Drs. Oz & Roizen’s Tip of the Day: Lighten that load for safe schlepping

King Features SyndicateSeptember 10, 2013 

In 1902 the U.S. Cavalry recommended that a horse never carry more than 20 percent of its weight into battle, and current studies confirm that the percentage puts the least strain on the animal’s heart, respiration, muscles and bones.

Use that rule of thumb for what you and your children carry, too.

Unfortunately, kids regularly tote backpacks that weigh 22 percent of their body weight or more. A lot of you throw portable computers over your shoulders, haul a week’s worth of veggies home from the farmer’s market or strap on a baby carrier to tote around a 30- to 40-pound child.

Plus, many of you double or triple up. A purse weighing 3 to 7 pounds shares a shoulder with a shopping bag overflowing with groceries and a gym bag with workout clothes.

Then there’s schlepping 40-pound carry-on bags through airports. Ouch! You’re risking chronic lower back pain, shoulder (rotator cuff) injury, neck strain, headaches and poor posture. Kids can injure their spine in ways that may cause lifelong problems.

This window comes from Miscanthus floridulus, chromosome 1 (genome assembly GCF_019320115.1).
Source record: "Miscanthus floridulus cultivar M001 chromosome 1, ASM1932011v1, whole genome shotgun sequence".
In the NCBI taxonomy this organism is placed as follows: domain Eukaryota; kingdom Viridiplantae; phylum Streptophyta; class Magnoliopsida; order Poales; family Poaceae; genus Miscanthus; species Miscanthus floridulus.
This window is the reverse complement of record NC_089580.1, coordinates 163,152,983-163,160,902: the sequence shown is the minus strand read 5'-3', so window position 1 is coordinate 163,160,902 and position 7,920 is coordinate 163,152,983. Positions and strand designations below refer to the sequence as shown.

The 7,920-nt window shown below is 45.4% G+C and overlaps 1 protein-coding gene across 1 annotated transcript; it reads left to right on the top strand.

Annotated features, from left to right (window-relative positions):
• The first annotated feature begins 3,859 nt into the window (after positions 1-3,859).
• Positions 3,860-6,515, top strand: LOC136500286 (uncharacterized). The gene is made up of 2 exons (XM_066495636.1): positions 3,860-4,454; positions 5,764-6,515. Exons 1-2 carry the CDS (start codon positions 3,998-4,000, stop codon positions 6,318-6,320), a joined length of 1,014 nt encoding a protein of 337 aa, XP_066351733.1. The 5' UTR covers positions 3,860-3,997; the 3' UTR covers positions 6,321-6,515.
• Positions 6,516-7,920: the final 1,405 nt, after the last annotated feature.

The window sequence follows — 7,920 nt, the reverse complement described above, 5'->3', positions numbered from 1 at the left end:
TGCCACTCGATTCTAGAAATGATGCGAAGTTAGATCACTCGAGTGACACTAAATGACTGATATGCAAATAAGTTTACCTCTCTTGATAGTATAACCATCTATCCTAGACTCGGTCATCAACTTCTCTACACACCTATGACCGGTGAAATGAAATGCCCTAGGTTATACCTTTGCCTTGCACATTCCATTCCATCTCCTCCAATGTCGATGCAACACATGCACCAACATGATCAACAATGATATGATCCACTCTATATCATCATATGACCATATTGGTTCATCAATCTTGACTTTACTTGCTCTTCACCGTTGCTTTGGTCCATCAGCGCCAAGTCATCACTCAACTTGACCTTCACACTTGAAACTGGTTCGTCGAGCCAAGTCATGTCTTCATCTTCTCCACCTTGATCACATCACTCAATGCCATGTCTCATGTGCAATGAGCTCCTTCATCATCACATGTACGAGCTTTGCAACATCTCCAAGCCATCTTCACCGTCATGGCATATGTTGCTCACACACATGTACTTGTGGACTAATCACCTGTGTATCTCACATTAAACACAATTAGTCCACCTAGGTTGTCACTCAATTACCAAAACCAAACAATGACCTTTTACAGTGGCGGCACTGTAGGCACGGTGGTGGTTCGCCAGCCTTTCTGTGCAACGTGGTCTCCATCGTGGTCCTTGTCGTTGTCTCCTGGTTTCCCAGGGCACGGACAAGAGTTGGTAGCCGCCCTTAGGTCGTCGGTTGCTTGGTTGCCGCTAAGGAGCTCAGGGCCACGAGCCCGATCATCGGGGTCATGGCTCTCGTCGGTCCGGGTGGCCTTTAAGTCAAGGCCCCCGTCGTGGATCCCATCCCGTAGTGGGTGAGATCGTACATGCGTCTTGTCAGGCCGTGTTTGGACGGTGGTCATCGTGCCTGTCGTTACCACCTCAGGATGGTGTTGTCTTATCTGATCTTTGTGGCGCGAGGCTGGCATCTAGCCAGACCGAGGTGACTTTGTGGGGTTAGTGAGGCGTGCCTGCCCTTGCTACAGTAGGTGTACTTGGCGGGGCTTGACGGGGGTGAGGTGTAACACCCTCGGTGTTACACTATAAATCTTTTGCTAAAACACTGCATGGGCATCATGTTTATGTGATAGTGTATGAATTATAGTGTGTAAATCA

Here’s how to make whatever you’re toting safer:

1. Weigh backpacks and purses; lighten the load if they’re too heavy. Always use BOTH backpack shoulder straps. One-shoulder carrying amplifies the risk of lower-back and shoulder pain and restricts blood flow to the arm.

2. Get rolling! Computer cases, kids’ backpacks, carry-on luggage, shopping carts and gym bags come with a great invention called wheels.

Mehmet Oz, M.D., is host of “The Dr. Oz Show,” and Mike Roizen, M.D., is chief medical officer at the Cleveland Clinic Wellness Institute. To live your healthiest, visit sharecare.com. Distributed by King Features Syndicate, Inc.

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